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Syphilis develops in four stages. Each stage has a different set of symptoms.
During the primary stage of syphilis, one or more sores (chancres) form at the site where the bacteria entered the body. This often occurs within 3 weeks of exposure but can range from 10 to 90 days. A person is contagious during the primary stage and can easily pass the infection to others.
During secondary syphilis, a person is contagious. A rash may appear 2 to 12 weeks after the chancre develops and sometimes before it heals. The rash often forms over the body, often on the palms of the hands and the soles of the feet.
The skin rash usually heals within 2 months on its own without scarring. After the rash heals, the skin may be discoloured. But even though the skin rash has healed, the person still has syphilis and can still pass it to others.
Other symptoms may also occur. The person may have:
Without treatment, an infected person will progress to the latent (hidden) stage. During this stage, the bacteria that cause syphilis stay in the body without causing symptoms. This time with no symptoms usually happens after the secondary-stage rash goes away. But the latent stage can also happen between the primary and secondary stage. It may last for years.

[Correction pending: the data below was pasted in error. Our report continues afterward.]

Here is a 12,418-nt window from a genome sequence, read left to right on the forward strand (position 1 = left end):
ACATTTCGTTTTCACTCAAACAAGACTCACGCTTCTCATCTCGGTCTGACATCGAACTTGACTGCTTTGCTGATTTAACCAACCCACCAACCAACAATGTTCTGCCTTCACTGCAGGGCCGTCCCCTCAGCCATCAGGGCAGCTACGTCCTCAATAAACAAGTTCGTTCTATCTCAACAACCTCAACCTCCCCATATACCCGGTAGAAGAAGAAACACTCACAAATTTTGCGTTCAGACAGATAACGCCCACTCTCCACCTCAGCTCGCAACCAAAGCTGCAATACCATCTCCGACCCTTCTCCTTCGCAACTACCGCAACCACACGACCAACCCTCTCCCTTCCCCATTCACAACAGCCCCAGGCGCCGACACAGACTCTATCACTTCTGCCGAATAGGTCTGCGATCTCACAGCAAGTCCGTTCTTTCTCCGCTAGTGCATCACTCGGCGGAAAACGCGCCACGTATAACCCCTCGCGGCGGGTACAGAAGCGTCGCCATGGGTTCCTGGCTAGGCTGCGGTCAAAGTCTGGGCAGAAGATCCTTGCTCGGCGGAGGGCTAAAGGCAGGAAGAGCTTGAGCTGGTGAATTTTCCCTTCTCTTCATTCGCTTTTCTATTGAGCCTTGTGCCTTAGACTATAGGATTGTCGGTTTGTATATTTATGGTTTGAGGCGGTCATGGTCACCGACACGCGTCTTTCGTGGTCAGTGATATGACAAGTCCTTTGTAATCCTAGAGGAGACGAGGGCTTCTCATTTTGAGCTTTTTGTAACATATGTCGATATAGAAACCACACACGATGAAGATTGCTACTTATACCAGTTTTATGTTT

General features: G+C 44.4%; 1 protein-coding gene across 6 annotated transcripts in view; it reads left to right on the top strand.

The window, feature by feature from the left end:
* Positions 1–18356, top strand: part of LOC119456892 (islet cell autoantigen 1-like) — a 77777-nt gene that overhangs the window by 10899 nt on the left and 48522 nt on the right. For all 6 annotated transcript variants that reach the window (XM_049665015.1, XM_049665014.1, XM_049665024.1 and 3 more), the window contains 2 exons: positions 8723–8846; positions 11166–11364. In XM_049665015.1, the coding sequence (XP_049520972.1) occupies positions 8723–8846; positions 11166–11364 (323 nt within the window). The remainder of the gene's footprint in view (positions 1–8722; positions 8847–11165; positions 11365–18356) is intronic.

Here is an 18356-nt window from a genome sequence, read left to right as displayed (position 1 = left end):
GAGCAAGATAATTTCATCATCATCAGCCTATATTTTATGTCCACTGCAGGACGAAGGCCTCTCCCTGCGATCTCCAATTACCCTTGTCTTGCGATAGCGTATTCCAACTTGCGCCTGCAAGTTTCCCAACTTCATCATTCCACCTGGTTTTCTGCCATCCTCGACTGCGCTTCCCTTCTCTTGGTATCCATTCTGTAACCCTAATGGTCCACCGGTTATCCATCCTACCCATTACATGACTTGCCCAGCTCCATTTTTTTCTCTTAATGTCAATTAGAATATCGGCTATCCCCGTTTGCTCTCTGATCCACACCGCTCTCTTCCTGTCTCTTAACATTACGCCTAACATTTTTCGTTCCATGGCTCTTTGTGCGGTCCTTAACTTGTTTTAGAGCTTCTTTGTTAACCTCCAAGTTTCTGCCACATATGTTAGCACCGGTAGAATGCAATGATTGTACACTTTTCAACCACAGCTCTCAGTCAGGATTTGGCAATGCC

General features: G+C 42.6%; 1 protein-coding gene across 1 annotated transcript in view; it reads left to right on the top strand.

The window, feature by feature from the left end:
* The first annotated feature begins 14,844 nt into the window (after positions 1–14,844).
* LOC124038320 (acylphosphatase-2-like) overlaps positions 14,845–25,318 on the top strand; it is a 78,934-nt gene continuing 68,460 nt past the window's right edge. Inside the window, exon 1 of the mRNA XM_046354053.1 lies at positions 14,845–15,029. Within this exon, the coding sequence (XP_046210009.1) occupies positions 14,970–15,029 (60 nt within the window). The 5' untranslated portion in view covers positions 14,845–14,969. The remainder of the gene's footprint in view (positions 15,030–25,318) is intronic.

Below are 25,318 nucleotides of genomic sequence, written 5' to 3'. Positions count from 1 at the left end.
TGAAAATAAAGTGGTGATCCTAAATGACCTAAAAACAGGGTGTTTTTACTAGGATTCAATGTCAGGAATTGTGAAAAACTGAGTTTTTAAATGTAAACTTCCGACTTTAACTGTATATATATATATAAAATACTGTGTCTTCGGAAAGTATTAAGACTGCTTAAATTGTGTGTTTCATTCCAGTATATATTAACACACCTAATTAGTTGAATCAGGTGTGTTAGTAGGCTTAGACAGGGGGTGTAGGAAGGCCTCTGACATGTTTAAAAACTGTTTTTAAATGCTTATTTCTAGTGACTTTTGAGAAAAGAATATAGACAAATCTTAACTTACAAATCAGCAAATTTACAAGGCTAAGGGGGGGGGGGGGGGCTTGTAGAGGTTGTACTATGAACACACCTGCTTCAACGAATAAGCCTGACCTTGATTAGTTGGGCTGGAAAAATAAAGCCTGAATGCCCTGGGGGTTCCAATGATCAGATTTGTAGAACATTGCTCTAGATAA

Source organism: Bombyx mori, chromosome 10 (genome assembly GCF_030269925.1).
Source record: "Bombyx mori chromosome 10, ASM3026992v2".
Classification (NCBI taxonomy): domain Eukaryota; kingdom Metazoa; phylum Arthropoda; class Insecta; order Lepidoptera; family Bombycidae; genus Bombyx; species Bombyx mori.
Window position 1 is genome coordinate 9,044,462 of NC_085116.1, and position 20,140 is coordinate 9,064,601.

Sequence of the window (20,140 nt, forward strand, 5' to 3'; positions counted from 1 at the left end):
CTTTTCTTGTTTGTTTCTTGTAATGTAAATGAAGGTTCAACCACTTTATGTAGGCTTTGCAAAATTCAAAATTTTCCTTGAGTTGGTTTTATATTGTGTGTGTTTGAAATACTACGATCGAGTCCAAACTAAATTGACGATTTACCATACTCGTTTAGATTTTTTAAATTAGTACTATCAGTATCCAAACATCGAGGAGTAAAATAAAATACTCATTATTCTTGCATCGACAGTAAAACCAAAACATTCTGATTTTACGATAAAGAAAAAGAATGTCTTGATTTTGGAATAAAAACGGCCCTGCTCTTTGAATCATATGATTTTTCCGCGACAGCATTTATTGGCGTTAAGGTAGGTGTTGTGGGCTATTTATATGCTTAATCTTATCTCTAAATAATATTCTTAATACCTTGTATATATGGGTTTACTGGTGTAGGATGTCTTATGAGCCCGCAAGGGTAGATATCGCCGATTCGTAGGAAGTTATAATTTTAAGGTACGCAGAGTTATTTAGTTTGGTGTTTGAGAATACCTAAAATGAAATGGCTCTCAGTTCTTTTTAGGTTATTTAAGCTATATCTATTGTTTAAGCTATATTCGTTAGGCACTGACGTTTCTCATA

Often during this stage, an accurate diagnosis can only be made through blood testing, the person's history, or the birth of a child with congenital syphilis.
Some people have a relapse of the infection during its latent stage. A relapse means that the person was symptom-free but then started having symptoms again. Relapses can occur several times.
When relapses no longer occur, a person isn't contagious through contact. But those who are pregnant may still pass the infection to their baby. They may have a miscarriage or a stillbirth. Or their baby may be born infected (congenital syphilis).
If a person doesn't get treatment, late (tertiary) syphilis can develop. It may start several years after someone was first infected. A person with syphilis may never have this stage of the illness.
During this stage, syphilis may cause serious blood vessel and heart problems, mental disorders, blindness, nerve system problems, and even death. The symptoms of tertiary syphilis depend on the complications that develop. They may include:
Current as of: August 2, 2022
Author: Healthwise StaffMedical Review: Kathleen Romito MD - Family MedicineAdam Husney MD - Family MedicineE. Gregory Thompson MD - Internal MedicineKevin C. Kiley MD - Obstetrics and Gynecology
Current as of: August 2, 2022
Author: Healthwise Staff
Medical Review:Kathleen Romito MD - Family Medicine & Adam Husney MD - Family Medicine & E. Gregory Thompson MD - Internal Medicine & Kevin C. Kiley MD - Obstetrics and Gynecology
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